Most Dreams Are Not Real … Like the Fed’s Dream

December 11 2018

It is September 26, 2017. The FOMC has just announced that it will hike rates to 2.25 percent. The Fed’s interest rate committee foresees strong economic growth for the years coming, unemployment declining even further, as well as subdued inflation. In other words, economic wonderland. According to my view, this was too good to be true, as I have explained earlier along these lines.

Days later, at the beginning of October, the Fed Chief Jerome Powell points out that an interest rate of 2.25

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Edin Mujagić

Oh Dear, Central Banks Are Going to Evaluate Themselves

December 5 2018

What will your modos operandi be when, as a central bank, you want to expand your discretionary powers to conduct monetary policy that will be ever more harmful to ordinary citizens and has more severe consequences for financial markets, without setting off the public’s alarm bells? First of all, whatever the case, you of course do not admit that your aim is to obtain more discretion.

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Edin Mujagić

Corporations Were Never Before in Worse Shape Than Today – In Three Charts

November 21 2018

The stock market has been characterized by a decade-long complacency. The longest ever bull market in the history of the stock market has led to a curious situation in which bears are dismissed as gloomy alarmists, more or less ranked alongside wearers of tinfoil hats, astrologists and other types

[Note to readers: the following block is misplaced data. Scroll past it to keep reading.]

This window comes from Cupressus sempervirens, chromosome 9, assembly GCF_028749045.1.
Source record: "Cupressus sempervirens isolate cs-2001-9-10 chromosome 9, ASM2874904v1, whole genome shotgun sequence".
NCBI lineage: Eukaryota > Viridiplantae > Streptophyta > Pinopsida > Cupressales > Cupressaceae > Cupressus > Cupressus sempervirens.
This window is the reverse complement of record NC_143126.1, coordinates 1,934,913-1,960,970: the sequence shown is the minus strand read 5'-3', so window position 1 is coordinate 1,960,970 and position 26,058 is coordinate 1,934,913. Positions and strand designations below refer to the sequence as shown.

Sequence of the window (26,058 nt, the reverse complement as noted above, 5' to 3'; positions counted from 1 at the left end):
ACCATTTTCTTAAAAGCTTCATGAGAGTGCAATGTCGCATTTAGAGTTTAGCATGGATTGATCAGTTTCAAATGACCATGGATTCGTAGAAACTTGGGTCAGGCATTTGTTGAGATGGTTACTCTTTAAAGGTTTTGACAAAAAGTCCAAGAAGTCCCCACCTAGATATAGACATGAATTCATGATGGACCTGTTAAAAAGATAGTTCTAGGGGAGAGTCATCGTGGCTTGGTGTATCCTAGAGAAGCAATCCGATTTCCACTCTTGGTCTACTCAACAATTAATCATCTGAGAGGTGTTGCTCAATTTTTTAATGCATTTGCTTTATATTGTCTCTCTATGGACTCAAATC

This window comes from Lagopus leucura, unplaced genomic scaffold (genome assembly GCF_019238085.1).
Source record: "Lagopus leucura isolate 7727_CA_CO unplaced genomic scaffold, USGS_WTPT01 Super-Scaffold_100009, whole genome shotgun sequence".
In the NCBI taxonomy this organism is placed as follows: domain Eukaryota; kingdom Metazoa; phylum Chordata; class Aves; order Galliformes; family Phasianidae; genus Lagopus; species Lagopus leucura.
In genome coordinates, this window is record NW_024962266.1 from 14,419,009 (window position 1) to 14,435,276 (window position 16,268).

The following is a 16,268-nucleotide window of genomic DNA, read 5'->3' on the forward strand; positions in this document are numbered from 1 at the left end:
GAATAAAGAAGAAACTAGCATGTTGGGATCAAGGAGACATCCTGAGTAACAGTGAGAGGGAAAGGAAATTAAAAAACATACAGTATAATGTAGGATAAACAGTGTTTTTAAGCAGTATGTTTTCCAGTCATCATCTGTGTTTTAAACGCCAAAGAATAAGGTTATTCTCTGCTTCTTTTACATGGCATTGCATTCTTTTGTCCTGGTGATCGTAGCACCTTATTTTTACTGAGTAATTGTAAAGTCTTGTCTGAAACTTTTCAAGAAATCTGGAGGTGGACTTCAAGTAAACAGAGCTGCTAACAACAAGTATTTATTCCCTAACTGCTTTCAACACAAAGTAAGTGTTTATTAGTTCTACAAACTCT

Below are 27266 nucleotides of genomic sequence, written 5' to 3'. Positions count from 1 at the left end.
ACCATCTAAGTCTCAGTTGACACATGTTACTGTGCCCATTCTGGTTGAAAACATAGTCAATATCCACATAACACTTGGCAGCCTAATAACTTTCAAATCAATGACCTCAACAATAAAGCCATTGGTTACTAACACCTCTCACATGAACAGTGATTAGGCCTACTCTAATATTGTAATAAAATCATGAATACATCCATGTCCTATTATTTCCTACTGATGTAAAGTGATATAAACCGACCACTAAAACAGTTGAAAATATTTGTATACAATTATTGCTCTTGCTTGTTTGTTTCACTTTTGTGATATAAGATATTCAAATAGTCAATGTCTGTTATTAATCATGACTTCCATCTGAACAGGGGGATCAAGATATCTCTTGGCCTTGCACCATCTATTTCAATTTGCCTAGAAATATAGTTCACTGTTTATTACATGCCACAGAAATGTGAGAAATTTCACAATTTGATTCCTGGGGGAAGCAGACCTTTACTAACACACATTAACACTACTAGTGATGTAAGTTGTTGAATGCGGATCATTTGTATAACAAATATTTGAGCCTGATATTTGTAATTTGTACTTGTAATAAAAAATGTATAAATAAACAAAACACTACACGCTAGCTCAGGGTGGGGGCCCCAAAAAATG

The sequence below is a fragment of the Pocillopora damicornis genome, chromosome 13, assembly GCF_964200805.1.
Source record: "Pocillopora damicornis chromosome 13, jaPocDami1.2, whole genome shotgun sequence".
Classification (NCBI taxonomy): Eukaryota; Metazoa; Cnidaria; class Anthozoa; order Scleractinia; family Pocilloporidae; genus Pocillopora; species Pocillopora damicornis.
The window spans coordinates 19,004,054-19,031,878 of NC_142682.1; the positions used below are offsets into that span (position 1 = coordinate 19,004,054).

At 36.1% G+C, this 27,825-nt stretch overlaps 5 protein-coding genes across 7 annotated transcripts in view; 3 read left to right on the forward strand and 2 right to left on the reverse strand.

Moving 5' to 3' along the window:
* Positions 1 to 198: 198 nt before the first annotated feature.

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Olav Dirkmaat

What Do Oil Prices Signal?

November 14 2018

The U.S. midterm elections are done. The Democrats gained a majority in the House of Representatives, whereas the Republicans gained a majority in the Senate. This implies that Trump will have more trouble in introducing new legislation (another tax hike will be close to impossible, for instance), but will probably make it to the end of his term. Moreover, Trump can quite easily propose new Federal Reserve board members and Supreme Court judges; whereas Trump can propose candidates to fill vacant positions, they must later be confirmed by the (Republican-colored) Senate. It remains to be seen how many trade tariffs Trump can justify without passing them through Congress, through executive orders, but he might have some discretional power to impose, especially upon China, additional

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Olav Dirkmaat

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